Josephine Godwyll was only supposed to be at Arizona State University for a few weeks in 2016. But that was before she met Watts College of Public Service and Community Solutions faculty who strongly believe in the concept of a community whose members, themselves, are part of the solutions to common concerns.
Those meetings inspired her to return to ASU to pursue a PhD in sustainable communities from the college’s School of Community Resources and Development. The university conferred the degree upon Godwyll earlier this month.
Godwyll, who is from the West African nation of Ghana, had originally traveled to ASU to participate in the Mandela Washington Fellowship, a six-week federally funded program for young leaders from Africa.
While at Watts College, she learned how its faculty and curriculum emphasizes research that could have long-term impacts on the places people live.
“The interactions I had with faculty from social work, criminal justice, community resources and development and public affairs were inspiring,” Godwyll said. “It was refreshing to meet a group of scholars who were passionate about centralizing the notion of community and curating user-inspired solutions in their research. Such interactions left me convinced that it was the right place to pursue my interests.”
So Godwyll, who has a background in geospatial engineering, returned to ASU. Her dissertation, which was supported by the Lattie and Elva Coor Building Great Communities Fellowship, focused on access to public spaces in the west Phoenix village of Maryvale, home to a large Latino population. Since 2018, Watts College students, faculty and staff have been advising and assisting residents in revitalizing their community.
“My dissertation focused on reexamining access to public spaces for ethnic minorities. Such spaces encompass areas in the built environment that are open to individual and collective use,” Godwyll said. “Ethnic minorities and Indigenous communities across the world have been at the forefront of economic inequalities and have suffered a plethora of injustices pertaining to the built environment.”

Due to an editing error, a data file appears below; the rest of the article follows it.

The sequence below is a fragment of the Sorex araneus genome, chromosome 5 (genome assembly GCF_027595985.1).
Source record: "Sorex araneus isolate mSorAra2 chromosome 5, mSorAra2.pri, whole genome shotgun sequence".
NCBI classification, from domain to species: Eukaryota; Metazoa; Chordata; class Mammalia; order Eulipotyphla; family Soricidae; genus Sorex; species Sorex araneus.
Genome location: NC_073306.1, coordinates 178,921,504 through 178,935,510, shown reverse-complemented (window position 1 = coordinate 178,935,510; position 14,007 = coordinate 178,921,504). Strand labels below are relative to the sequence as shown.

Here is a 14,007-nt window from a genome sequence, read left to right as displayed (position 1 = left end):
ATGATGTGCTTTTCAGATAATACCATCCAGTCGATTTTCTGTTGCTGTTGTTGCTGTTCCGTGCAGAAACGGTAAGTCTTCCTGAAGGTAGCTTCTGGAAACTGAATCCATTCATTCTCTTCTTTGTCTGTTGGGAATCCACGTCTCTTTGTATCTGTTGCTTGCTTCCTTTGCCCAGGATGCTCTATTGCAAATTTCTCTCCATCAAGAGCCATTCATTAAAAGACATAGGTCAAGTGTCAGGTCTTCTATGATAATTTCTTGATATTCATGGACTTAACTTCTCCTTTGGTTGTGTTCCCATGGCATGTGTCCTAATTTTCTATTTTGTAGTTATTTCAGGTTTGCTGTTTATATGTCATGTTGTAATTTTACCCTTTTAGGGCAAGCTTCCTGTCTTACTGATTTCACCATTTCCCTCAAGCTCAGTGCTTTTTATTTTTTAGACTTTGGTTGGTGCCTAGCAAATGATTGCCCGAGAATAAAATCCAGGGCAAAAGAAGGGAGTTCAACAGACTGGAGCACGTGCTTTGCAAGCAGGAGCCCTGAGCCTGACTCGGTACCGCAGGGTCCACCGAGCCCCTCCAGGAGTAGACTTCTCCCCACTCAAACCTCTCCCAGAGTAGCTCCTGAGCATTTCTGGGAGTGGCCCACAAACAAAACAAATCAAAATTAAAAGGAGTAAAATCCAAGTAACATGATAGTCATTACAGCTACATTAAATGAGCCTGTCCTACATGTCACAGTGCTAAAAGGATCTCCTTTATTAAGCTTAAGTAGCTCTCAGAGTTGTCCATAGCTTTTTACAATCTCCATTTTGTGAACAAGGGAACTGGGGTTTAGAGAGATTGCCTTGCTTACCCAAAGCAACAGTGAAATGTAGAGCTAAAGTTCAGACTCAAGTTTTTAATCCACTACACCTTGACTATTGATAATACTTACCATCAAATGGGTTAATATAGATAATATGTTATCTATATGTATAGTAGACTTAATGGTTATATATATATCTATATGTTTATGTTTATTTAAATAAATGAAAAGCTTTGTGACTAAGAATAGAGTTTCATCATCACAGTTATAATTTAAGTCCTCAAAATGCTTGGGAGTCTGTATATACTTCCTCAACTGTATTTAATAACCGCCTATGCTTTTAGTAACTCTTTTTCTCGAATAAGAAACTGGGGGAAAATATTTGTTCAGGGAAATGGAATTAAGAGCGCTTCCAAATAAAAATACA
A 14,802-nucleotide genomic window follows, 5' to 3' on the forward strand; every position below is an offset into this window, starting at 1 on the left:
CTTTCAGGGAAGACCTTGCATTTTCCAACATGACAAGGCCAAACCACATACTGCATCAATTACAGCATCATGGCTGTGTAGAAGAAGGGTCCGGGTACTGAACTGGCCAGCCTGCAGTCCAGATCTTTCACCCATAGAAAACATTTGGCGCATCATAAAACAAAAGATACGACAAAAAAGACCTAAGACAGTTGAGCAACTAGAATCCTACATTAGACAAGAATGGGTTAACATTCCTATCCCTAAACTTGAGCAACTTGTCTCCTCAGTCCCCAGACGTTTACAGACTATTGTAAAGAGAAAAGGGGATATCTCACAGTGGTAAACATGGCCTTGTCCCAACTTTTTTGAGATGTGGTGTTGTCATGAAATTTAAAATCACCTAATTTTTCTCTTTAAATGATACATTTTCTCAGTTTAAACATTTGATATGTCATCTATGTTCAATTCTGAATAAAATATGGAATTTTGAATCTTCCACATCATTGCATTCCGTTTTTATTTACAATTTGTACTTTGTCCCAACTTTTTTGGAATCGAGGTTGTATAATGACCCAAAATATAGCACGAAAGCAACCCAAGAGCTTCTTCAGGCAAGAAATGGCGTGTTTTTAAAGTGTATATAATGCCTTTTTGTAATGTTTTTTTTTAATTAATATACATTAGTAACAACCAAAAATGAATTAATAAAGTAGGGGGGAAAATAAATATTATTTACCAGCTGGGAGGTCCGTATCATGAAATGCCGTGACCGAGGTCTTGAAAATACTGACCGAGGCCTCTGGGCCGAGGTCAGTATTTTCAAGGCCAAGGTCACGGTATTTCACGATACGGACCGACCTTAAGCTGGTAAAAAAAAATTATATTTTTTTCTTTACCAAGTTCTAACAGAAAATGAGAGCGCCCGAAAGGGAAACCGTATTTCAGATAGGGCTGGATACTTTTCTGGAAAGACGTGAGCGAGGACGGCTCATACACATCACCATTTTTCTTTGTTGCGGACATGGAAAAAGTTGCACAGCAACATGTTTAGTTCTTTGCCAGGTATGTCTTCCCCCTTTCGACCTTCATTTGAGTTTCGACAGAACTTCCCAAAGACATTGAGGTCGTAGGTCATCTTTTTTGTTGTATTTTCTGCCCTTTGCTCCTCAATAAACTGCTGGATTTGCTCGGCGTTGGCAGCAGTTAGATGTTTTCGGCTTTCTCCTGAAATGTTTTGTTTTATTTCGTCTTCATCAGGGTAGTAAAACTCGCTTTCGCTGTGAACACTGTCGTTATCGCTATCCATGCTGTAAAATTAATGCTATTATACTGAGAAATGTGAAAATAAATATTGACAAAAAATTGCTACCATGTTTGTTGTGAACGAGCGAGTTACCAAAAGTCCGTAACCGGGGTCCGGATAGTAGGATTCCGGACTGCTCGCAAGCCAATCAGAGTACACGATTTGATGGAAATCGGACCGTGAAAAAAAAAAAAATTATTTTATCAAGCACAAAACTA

It’s not uncommon for some members of marginalized groups to live near or in places like toxic landfills and redlined neighborhoods disproportionately to the rest of the population, she said, and they have difficulty gaining access to healthy public spaces.
Read on to learn more about Godwyll, her time as a Mandela Fellow and her research into access to resources among underserved populations and their links to community well-being.
Editor's note: Responses have been edited for length and clarity.
Question: Tell us a bit about yourself and your early life. Where are you from and where did you go to school before coming to ASU?
Answer: I grew up in Koforidua, a peri-urbanPeri-urban areas are zones of transition from rural to urban land uses, located between the outer limits of urban and regional centers and the rural environment. community in Ghana, a country on the western coast of Africa. Growing up in my small community in Ghana, neighbors were considered part of one’s extended family, and the role of Indigenous persons and self-organization in the management of resources was not lost on me. Hence, my formative years framed finding myself and my purpose through the realization that each member of the community played a unique role that could not be overlooked.
Encouraged to pursue geomaticGeomatics is the discipline concerned with the collection, distribution, storage, analysis, processing, presentation of geographic data or geographic information. engineering by a dad who had experience with geoinformaticsGeoinformatics is the science and the technology that develops and uses information science infrastructure to address the problems of geography, cartography, geosciences and related branches of science and engineering., I found a synergy between my lived experience and my training in spatial science in the Kwame Nkrumah University of Science and Technology (KNUST).